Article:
Monday, March 9, 2009

Re: Poetry

I haven't really been into poetry for years. I went through a stage in my mid-20s when I read it a lot, but then I got into reading other things and it all went out the window. I was reminded about poetry by my Dad's funeral. He wanted no hymns, no prayers of any sort, so it was funeral made up of real words that people spoke as they came to mind. Can you say a great funeral? If funerals can be great, that's what it was.

One poem that did make it into the proceedings was a Robert Frost one called Reluctance. Dad wrote the first verse of this poem on the blackboard in the kitchen on his last day at his job, when he'd been made redundant after 30 years there. Somehow, it also fitted the mood when he died.


Out through the fields and the woods
And over the walls I have wended;
I have climbed the hills of view
And looked at the world, and descended;
I have come by the highway home,
And lo, it is ended.

The leaves are all dead on the ground,
Save those that the oak is keeping
To ravel them one by one
And let them go scraping and creeping
Out over the crusted snow,
When others are sleeping.

And the dead leaves lie huddled and still,
No longer blown hither and thither;
The last lone aster is gone;
The flowers of the witch hazel wither;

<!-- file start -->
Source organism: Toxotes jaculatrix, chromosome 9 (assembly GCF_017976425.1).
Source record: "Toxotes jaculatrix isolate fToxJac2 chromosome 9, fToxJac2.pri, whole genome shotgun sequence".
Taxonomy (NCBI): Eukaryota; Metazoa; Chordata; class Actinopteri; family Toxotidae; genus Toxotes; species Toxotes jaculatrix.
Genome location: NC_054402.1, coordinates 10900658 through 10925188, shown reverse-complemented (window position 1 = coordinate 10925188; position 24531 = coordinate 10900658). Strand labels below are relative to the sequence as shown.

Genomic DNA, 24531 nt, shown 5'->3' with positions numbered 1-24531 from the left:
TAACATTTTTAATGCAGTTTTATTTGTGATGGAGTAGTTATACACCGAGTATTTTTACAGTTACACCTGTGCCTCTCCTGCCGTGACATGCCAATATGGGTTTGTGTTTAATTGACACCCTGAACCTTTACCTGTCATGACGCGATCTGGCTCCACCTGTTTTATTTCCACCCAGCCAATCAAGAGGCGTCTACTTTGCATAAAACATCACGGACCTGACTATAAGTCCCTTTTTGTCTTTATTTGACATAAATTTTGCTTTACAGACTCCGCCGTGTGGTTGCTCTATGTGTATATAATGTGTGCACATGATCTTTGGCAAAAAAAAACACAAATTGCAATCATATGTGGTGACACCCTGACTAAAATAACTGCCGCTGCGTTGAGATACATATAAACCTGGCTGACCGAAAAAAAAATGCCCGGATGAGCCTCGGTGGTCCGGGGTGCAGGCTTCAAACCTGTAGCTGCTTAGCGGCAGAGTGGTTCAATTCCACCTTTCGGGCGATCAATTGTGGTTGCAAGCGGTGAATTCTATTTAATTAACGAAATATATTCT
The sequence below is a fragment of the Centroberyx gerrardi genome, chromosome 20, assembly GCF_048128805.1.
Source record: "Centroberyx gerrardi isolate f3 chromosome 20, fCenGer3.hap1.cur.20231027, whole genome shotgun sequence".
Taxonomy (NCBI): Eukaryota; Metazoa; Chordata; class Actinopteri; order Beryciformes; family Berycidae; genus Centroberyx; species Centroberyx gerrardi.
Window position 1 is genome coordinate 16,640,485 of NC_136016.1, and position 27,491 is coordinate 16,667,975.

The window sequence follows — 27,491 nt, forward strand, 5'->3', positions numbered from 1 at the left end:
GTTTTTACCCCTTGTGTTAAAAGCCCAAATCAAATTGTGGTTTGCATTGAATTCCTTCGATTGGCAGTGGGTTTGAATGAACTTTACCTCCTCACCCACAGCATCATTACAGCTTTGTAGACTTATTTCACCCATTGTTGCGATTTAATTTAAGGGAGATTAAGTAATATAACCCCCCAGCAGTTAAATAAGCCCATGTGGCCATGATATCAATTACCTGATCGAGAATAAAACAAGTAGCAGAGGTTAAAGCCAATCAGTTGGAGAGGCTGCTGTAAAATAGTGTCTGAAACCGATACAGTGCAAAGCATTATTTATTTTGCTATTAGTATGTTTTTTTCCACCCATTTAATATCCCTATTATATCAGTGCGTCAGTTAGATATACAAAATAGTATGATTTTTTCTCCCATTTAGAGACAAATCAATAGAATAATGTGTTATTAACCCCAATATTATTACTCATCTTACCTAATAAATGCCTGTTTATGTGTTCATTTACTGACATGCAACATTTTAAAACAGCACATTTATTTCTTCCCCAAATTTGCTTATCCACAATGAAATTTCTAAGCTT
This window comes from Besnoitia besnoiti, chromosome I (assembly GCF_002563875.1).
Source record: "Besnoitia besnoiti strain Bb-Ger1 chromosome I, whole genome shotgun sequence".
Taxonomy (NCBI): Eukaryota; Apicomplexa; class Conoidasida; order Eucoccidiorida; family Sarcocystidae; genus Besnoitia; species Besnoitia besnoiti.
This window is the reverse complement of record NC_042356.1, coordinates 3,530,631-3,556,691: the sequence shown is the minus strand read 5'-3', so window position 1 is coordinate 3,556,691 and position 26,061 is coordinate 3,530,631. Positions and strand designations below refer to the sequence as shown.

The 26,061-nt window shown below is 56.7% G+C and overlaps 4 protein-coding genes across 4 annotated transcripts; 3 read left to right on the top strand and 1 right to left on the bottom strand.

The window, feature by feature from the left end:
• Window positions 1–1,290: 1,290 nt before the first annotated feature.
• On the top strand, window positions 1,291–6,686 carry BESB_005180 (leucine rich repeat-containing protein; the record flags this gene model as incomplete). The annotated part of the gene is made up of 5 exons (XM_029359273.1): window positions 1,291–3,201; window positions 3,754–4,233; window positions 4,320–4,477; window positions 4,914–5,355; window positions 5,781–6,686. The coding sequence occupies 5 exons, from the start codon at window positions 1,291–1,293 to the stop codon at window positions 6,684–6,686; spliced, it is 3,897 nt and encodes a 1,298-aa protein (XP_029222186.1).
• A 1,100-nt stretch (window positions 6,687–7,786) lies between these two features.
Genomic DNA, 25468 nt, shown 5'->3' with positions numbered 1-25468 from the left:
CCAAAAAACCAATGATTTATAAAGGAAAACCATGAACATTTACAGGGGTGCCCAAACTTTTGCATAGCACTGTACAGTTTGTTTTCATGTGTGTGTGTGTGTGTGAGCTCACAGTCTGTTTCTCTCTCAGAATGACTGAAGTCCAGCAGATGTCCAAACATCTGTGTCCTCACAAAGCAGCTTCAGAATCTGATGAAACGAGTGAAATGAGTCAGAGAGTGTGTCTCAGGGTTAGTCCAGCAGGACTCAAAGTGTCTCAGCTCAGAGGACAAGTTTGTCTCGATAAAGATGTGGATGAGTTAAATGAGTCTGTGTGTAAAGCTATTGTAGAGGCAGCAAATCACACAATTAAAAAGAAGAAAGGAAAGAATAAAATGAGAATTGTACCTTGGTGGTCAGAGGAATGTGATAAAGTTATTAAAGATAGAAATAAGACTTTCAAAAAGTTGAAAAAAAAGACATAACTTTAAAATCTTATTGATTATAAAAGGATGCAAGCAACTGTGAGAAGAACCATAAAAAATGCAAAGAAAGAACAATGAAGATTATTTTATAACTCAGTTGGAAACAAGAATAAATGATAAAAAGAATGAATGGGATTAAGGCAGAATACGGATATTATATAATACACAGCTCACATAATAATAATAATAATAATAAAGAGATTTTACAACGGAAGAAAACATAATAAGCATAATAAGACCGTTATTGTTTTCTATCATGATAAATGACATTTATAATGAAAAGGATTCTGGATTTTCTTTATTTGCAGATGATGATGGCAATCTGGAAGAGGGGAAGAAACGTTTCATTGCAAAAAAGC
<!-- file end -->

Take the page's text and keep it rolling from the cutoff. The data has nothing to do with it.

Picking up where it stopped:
The heart is still aching to seek,
But the feet question "Whither?"

Ah, when to the heart of man
Was it ever less than a treason
To go with the drift of things,
To yield with a grace to reason,
And bow and accept the end
Of a love or a season?

Robert Frost

I've thought about the last verse a lot. Going with the drift of things, well I try to do that every day. It could sum up my parenting style, I'd like to think. Yielding with a grace to reason? I like to think I do that too. Bowing and accepting the end of a love or a season. That's the hard part when someone dies. It's so very hard.

If my children were to try and come up with a poem that meant something to me, I hate to think what would surface. The only one they've heard me say a lot is "When I walked down the street one day/ My head fell off and rolled away/ But when I saw that it was gone/ I picked it up, and put it on.
That would set the tone for a very funny funeral.


  1. Miss Smith, I really love this post. So much.

  2. It is a lovely poem, and so very poignant.

  3. I liked the last verse too Miss Smith, but I can say, I found a wife by refusing to yield with grace to reason, or bowing to the end of a love.

    Sorry to hear about your dad...